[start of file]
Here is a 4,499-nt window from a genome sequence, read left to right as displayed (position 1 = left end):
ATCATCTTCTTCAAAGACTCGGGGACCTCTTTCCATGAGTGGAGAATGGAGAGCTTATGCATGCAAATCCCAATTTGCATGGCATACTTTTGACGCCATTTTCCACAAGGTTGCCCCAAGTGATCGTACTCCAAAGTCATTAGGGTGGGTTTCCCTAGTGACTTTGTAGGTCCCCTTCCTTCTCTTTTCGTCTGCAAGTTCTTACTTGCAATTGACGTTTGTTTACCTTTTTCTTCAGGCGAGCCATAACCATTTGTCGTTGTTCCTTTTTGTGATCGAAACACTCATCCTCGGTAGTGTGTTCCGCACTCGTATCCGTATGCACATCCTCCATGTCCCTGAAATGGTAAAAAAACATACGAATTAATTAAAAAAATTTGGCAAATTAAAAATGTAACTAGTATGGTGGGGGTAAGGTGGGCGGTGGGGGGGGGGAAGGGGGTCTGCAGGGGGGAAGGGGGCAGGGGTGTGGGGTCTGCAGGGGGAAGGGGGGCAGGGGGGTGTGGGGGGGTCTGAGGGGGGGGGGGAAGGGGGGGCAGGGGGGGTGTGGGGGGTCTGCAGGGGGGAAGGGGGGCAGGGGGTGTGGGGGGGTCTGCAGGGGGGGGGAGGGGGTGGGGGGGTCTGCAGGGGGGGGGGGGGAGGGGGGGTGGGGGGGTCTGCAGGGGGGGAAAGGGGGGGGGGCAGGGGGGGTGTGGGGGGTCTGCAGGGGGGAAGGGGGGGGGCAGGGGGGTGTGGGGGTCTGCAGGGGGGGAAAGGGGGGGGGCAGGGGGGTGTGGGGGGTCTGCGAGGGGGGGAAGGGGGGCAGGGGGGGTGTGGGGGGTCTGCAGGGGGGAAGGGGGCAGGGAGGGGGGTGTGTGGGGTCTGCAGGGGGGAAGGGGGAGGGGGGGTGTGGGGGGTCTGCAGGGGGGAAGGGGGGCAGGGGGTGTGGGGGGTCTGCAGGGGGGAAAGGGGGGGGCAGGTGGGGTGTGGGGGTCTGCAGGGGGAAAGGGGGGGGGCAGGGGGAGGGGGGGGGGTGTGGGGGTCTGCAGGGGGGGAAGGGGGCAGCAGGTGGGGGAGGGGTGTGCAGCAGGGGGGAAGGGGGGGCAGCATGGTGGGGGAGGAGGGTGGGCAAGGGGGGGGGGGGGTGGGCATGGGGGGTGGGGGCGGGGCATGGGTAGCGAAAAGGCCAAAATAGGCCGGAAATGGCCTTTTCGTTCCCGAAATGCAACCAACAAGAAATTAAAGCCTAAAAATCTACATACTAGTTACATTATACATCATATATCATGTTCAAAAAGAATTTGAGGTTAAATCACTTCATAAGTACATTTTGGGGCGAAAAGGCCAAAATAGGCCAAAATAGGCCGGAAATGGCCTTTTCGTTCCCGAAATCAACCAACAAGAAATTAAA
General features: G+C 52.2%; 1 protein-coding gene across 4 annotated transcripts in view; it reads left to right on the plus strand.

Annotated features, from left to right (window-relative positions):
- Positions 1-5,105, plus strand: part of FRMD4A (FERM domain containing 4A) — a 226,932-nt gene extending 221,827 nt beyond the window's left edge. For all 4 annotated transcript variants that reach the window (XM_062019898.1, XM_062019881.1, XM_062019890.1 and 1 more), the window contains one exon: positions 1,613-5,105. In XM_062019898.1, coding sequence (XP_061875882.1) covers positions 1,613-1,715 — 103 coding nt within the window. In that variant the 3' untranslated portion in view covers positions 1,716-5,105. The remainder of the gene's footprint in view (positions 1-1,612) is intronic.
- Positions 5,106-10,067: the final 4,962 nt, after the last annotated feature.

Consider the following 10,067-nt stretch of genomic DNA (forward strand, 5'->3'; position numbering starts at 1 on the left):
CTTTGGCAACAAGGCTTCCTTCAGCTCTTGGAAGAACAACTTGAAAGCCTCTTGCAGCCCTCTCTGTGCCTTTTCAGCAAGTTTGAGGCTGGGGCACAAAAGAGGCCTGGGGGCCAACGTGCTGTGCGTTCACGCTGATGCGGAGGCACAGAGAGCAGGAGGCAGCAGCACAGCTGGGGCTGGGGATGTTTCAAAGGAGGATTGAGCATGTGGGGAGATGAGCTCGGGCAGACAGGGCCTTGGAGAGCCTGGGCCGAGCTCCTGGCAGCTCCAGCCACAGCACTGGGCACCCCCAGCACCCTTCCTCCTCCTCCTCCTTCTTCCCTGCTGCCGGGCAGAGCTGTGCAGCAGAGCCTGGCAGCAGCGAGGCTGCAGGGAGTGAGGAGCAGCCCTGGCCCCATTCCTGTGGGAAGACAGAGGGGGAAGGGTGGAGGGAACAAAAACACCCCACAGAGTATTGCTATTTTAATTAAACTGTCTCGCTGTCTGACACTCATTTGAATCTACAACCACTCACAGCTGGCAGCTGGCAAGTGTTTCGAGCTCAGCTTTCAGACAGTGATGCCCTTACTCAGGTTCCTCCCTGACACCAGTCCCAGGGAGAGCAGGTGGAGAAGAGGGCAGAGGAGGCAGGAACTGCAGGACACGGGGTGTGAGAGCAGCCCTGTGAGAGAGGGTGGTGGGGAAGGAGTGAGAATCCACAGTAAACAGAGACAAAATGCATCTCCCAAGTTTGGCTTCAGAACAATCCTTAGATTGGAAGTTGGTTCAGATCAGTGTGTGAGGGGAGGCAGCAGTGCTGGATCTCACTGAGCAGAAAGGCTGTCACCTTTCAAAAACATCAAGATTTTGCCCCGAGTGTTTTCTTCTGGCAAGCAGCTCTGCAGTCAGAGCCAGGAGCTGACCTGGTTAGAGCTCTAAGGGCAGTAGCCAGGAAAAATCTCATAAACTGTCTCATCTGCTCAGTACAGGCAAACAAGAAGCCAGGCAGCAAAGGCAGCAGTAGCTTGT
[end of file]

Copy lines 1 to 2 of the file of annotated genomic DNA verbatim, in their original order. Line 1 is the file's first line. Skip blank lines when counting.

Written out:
Here is a 4,499-nt window from a genome sequence, read left to right as displayed (position 1 = left end):
ATCATCTTCTTCAAAGACTCGGGGACCTCTTTCCATGAGTGGAGAATGGAGAGCTTATGCATGCAAATCCCAATTTGCATGGCATACTTTTGACGCCATTTTCCACAAGGTTGCCCCAAGTGATCGTACTCCAAAGTCATTAGGGTGGGTTTCCCTAGTGACTTTGTAGGTCCCCTTCCTTCTCTTTTCGTCTGCAAGTTCTTACTTGCAATTGACGTTTGTTTACCTTTTTCTTCAGGCGAGCCATAACCATTTGTCGTTGTTCCTTTTTGTGATCGAAACACTCATCCTCGGTAGTGTGTTCCGCACTCGTATCCGTATGCACATCCTCCATGTCCCTGAAATGGTAAAAAAACATACGAATTAATTAAAAAAATTTGGCAAATTAAAAATGTAACTAGTATGGTGGGGGTAAGGTGGGCGGTGGGGGGGGGGAAGGGGGTCTGCAGGGGGGAAGGGGGCAGGGGTGTGGGGTCTGCAGGGGGAAGGGGGGCAGGGGGGTGTGGGGGGGTCTGAGGGGGGGGGGGAAGGGGGGGCAGGGGGGGTGTGGGGGGTCTGCAGGGGGGAAGGGGGGCAGGGGGTGTGGGGGGGTCTGCAGGGGGGGGGAGGGGGTGGGGGGGTCTGCAGGGGGGGGGGGGGAGGGGGGGTGGGGGGGTCTGCAGGGGGGGAAAGGGGGGGGGGCAGGGGGGGTGTGGGGGGTCTGCAGGGGGGAAGGGGGGGGGCAGGGGGGTGTGGGGGTCTGCAGGGGGGGAAAGGGGGGGGGCAGGGGGGTGTGGGGGGTCTGCGAGGGGGGGAAGGGGGGCAGGGGGGGTGTGGGGGGTCTGCAGGGGGGAAGGGGGCAGGGAGGGGGGTGTGTGGGGTCTGCAGGGGGGAAGGGGGAGGGGGGGTGTGGGGGGTCTGCAGGGGGGAAGGGGGGCAGGGGGTGTGGGGGGTCTGCAGGGGGGAAAGGGGGGGGCAGGTGGGGTGTGGGGGTCTGCAGGGGGAAAGGGGGGGGGCAGGGGGAGGGGGGGGGGTGTGGGGGTCTGCAGGGGGGGAAGGGGGCAGCAGGTGGGGGAGGGGTGTGCAGCAGGGGGGAAGGGGGGGCAGCATGGTGGGGGAGGAGGGTGGGCAAGGGGGGGGGGGGGTGGGCATGGGGGGTGGGGGCGGGGCATGGGTAGCGAAAAGGCCAAAATAGGCCGGAAATGGCCTTTTCGTTCCCGAAATGCAACCAACAAGAAATTAAAGCCTAAAAATCTACATACTAGTTACATTATACATCATATATCATGTTCAAAAAGAATTTGAGGTTAAATCACTTCATAAGTACATTTTGGGGCGAAAAGGCCAAAATAGGCCAAAATAGGCCGGAAATGGCCTTTTCGTTCCCGAAATCAACCAACAAGAAATTAAA